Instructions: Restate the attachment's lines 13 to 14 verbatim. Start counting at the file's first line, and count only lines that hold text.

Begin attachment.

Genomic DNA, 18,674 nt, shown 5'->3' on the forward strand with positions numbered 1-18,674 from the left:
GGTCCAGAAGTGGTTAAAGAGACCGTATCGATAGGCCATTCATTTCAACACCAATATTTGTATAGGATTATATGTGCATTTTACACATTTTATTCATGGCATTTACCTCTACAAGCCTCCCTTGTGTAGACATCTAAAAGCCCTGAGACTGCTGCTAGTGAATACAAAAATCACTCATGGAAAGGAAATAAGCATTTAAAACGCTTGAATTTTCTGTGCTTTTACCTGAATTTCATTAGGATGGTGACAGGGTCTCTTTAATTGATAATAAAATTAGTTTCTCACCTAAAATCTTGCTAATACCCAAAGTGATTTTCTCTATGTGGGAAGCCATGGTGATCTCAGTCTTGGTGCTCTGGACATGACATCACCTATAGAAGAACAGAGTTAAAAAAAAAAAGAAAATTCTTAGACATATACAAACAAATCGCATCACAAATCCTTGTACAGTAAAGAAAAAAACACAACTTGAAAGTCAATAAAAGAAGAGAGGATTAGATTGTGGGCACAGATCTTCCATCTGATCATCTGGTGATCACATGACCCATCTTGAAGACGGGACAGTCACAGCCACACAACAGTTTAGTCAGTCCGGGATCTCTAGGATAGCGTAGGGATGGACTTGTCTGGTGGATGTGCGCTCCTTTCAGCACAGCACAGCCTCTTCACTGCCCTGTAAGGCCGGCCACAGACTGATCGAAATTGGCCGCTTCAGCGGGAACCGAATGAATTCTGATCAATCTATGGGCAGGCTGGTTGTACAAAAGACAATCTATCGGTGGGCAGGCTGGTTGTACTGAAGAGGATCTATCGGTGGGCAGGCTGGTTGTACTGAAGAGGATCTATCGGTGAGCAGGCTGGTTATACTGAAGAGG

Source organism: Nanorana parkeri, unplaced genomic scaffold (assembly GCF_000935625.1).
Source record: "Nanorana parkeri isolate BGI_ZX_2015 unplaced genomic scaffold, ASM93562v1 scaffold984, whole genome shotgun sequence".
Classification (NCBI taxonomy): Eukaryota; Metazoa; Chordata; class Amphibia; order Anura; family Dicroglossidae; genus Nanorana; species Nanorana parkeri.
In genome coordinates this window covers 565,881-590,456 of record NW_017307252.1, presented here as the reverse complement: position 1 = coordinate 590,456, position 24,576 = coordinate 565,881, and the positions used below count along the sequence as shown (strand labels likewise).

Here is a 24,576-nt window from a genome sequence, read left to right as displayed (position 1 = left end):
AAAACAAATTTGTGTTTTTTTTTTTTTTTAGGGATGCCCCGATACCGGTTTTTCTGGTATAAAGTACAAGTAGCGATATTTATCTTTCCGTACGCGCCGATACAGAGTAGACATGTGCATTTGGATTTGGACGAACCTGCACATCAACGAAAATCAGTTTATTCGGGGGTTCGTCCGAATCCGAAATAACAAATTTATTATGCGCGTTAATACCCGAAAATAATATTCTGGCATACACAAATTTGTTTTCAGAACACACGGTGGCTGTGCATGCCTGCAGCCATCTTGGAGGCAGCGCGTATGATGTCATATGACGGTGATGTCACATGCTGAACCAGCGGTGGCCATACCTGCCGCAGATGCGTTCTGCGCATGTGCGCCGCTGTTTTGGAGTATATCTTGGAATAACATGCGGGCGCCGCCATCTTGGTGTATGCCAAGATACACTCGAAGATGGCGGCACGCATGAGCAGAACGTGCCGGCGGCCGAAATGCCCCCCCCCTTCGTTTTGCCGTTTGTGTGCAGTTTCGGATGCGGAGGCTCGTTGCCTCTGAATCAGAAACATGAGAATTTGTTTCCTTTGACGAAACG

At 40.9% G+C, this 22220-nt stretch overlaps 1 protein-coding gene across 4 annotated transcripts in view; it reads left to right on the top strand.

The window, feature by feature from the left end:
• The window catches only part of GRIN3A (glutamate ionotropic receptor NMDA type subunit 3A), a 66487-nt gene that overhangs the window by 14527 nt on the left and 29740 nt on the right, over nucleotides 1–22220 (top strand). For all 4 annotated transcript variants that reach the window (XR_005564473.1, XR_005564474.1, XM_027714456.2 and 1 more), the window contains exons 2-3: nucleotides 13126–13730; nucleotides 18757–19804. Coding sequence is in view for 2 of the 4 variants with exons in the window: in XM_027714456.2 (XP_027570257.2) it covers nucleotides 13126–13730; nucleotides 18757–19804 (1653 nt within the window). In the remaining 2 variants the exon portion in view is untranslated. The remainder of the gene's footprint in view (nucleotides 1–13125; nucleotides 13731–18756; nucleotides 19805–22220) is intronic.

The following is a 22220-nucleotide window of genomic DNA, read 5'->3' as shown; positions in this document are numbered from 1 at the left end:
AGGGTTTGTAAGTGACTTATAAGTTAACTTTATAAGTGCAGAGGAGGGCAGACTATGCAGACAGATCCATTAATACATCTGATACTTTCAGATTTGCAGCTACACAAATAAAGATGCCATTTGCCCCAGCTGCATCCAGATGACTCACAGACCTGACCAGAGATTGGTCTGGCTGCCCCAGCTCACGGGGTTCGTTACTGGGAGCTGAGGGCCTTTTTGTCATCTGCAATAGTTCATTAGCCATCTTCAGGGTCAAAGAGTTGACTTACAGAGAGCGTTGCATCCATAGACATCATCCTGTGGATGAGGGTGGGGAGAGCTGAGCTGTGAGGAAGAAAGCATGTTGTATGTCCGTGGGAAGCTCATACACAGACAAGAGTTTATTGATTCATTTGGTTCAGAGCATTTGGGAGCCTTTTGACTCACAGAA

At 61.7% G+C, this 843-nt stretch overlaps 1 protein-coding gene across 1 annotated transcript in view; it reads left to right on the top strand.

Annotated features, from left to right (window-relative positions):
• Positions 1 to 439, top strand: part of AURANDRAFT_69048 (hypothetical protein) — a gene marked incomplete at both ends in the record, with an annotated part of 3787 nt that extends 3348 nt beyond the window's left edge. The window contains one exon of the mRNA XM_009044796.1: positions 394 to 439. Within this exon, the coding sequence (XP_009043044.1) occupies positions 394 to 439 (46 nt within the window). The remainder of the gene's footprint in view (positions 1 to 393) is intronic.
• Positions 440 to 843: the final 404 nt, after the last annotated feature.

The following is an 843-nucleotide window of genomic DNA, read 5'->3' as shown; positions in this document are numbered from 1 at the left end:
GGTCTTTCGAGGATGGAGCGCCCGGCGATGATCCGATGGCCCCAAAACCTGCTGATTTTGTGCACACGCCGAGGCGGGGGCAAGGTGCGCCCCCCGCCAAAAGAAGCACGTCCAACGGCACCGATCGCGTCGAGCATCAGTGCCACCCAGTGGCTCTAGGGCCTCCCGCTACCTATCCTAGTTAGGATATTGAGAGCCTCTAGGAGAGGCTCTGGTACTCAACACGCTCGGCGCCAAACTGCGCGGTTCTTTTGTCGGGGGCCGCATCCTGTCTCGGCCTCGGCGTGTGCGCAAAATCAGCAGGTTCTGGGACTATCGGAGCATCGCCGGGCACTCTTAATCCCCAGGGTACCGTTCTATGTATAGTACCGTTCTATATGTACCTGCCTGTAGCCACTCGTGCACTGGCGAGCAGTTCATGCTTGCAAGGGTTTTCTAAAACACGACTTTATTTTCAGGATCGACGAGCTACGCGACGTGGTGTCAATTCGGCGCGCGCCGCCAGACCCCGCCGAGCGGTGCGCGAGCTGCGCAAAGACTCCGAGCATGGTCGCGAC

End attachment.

AGGGTTTGTAAGTGACTTATAAGTTAACTTTATAAGTGCAGAGGAGGGCAGACTATGCAGACAGATCCATTAATACATCTGATACTTTCAGATTTGCAGCTACACAAATAAAGATGCCATTTGCCCCAGCTGCATCCAGATGACTCACAGACCTGACCAGAGATTGGTCTGGCTGCCCCAGCTCACGGGGTTCGTTACTGGGAGCTGAGGGCCTTTTTGTCATCTGCAATAGTTCATTAGCCATCTTCAGGGTCAAAGAGTTGACTTACAGAGAGCGTTGCATCCATAGACATCATCCTGTGGATGAGGGTGGGGAGAGCTGAGCTGTGAGGAAGAAAGCATGTTGTATGTCCGTGGGAAGCTCATACACAGACAAGAGTTTATTGATTCATTTGGTTCAGAGCATTTGGGAGCCTTTTGACTCACAGAA

At 61.7% G+C, this 843-nt stretch overlaps 1 protein-coding gene across 1 annotated transcript in view; it reads left to right on the top strand.